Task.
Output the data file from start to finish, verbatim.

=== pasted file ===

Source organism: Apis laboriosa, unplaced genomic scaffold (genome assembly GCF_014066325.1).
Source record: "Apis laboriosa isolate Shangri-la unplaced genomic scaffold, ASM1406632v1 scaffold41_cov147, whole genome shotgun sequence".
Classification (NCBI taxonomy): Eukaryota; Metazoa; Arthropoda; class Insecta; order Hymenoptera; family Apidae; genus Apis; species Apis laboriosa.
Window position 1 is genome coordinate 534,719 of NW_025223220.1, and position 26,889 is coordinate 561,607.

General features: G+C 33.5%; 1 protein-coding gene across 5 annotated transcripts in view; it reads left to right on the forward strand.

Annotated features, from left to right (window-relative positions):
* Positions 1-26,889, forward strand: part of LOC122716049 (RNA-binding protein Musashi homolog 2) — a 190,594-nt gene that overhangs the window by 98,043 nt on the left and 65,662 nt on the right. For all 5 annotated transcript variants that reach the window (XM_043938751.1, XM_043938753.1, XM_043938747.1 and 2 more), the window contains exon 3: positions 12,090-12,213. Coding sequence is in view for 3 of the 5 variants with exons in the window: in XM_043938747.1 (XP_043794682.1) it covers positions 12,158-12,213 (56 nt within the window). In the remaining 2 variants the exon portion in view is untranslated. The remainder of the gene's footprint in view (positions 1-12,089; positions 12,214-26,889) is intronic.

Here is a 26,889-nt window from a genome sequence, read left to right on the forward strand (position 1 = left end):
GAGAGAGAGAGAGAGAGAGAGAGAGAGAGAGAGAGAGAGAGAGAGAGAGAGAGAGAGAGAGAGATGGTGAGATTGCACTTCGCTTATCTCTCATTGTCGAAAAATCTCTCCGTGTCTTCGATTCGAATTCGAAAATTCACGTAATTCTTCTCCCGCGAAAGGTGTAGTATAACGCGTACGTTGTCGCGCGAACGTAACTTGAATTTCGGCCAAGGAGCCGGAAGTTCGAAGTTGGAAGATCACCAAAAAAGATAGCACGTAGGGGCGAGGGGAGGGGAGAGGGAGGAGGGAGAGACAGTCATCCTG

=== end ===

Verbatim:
Source organism: Apis laboriosa, unplaced genomic scaffold (genome assembly GCF_014066325.1).
Source record: "Apis laboriosa isolate Shangri-la unplaced genomic scaffold, ASM1406632v1 scaffold41_cov147, whole genome shotgun sequence".
Classification (NCBI taxonomy): Eukaryota; Metazoa; Arthropoda; class Insecta; order Hymenoptera; family Apidae; genus Apis; species Apis laboriosa.
Window position 1 is genome coordinate 534,719 of NW_025223220.1, and position 26,889 is coordinate 561,607.

General features: G+C 33.5%; 1 protein-coding gene across 5 annotated transcripts in view; it reads left to right on the forward strand.

Annotated features, from left to right (window-relative positions):
* Positions 1-26,889, forward strand: part of LOC122716049 (RNA-binding protein Musashi homolog 2) — a 190,594-nt gene that overhangs the window by 98,043 nt on the left and 65,662 nt on the right. For all 5 annotated transcript variants that reach the window (XM_043938751.1, XM_043938753.1, XM_043938747.1 and 2 more), the window contains exon 3: positions 12,090-12,213. Coding sequence is in view for 3 of the 5 variants with exons in the window: in XM_043938747.1 (XP_043794682.1) it covers positions 12,158-12,213 (56 nt within the window). In the remaining 2 variants the exon portion in view is untranslated. The remainder of the gene's footprint in view (positions 1-12,089; positions 12,214-26,889) is intronic.

Here is a 26,889-nt window from a genome sequence, read left to right on the forward strand (position 1 = left end):
GAGAGAGAGAGAGAGAGAGAGAGAGAGAGAGAGAGAGAGAGAGAGAGAGAGAGAGAGAGAGAGATGGTGAGATTGCACTTCGCTTATCTCTCATTGTCGAAAAATCTCTCCGTGTCTTCGATTCGAATTCGAAAATTCACGTAATTCTTCTCCCGCGAAAGGTGTAGTATAACGCGTACGTTGTCGCGCGAACGTAACTTGAATTTCGGCCAAGGAGCCGGAAGTTCGAAGTTGGAAGATCACCAAAAAAGATAGCACGTAGGGGCGAGGGGAGGGGAGAGGGAGGAGGGAGAGACAGTCATCCTG